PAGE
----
Finally, it is worth stressing that just because this is called a mid-campaign retrospective; it doesn’t have to happen in the middle or even just once. It is a good idea to regularly check in with your players and see how they are doing.




  1. What is something your character particularly happy about achieving?
    1. Anything in the recent few sessions, that in-game, your character cares about.
  2. What is something you as a player particularly pleased about achieving?
    1. Have you achieved any personal goals or victories?
    2. Are there any themes or story beats you have particularly enjoyed?
  3. What is something that your character is unhappy about?
    1. What story beats, are current drivers and motivation for your characters.
  4. Are there elements of play you think are used too much? Not often enough?
    1. The core elements of play, (in my opinion, feel free to add more), are mechanical combat, social combat, intra-party RP, RP with NPCs.
  5. Are there points where you feel yourself losing interest or takes you out of the moment? When is this usually?
    1. Stuff you want to look for here are; are their mechanics that bog stuff down, or do people not like a specific thing that comes up (squicks).
  6. What is something your character wants to do?
    1. Look for a short-term, medium-term and long-term goal. 1-3 Sessions for short, Within 10 sessions for medium-term and long-term references goals for the end of the campaign.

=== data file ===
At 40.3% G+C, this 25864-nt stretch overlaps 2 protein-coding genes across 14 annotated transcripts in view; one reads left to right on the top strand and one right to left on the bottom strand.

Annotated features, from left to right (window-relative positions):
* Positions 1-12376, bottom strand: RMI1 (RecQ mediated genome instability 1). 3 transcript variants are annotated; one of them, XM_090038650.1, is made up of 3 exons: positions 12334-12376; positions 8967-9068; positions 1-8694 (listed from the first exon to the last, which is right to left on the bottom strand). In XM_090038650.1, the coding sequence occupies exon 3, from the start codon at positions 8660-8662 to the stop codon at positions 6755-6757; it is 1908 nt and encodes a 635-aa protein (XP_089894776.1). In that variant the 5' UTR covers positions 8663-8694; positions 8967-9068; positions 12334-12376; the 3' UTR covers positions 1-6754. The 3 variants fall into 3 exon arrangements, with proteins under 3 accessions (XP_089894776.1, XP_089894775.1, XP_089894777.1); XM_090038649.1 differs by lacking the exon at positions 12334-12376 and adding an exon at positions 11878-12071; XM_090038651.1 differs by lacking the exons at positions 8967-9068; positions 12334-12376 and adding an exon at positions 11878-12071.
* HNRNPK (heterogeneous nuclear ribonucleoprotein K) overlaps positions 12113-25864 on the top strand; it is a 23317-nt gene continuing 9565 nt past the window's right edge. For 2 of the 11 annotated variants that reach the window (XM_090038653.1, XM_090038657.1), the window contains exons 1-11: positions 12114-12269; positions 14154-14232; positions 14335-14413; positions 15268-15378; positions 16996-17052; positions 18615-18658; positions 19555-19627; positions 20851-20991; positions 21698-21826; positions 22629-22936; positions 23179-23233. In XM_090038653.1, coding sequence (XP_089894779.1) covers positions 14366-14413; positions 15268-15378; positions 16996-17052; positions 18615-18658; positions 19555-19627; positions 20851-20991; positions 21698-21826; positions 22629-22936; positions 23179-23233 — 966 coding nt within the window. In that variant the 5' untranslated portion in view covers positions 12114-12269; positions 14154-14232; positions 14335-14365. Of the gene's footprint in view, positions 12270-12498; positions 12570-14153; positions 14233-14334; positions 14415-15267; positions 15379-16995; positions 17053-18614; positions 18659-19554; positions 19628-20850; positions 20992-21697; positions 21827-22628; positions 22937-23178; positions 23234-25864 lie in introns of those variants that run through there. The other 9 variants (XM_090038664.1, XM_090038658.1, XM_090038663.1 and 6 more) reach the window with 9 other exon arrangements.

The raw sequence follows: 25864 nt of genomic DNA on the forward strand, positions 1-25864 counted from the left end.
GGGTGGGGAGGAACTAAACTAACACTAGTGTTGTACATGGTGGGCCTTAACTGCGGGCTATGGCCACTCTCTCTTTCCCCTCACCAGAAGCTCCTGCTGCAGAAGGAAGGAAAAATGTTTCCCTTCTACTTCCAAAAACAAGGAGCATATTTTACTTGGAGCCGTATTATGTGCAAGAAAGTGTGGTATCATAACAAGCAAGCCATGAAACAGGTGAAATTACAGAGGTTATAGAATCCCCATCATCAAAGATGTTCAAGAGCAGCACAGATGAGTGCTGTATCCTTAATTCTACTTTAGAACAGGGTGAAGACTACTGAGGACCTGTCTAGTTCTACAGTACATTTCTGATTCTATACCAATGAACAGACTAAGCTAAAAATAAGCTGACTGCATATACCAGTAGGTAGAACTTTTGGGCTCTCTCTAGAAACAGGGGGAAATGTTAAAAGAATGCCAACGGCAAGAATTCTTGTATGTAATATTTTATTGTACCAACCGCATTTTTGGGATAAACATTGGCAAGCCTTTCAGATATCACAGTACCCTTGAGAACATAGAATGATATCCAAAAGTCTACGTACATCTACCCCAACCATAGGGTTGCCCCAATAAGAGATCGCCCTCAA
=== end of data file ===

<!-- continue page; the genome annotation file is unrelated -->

2. Note those values are calibrating off playing between once a week or fortnight. With longer session games, you will likely want to compress the numbers.
  7. What is something you as a player want to do/achieve?
    1. Examples could be improving the skill at talking in character or getting faster at deciding actions in combat.
  8. Do you feel your character is over/under-powered?
    1. You want to have your players consider their characters holistically. That is to say as a whole. Let them explain where they are experiencing pain points.
  9. Do you think encounters are challenging enough?
    1. Encounters here refers to straight fights, puzzles, and traps — any kind of conflict you raise as a part of the story.
  10. Where do you see other characters’ strengths & weaknesses?
    1. This question may be harder for shyer players to say in a group setting, consider a side-bar? You will need to evaluate on a group by group basis.
  11. Do you think every one is getting equal time in the spotlight?
    1. This question may be harder for shyer players to say in a group setting, consider a side-bar? You will need to evaluate on a group by group basis.
  12. Anything else, you think we haven’t covered?
    1. They should be warmed up that if there is anything that has been missed, you should hear about it here.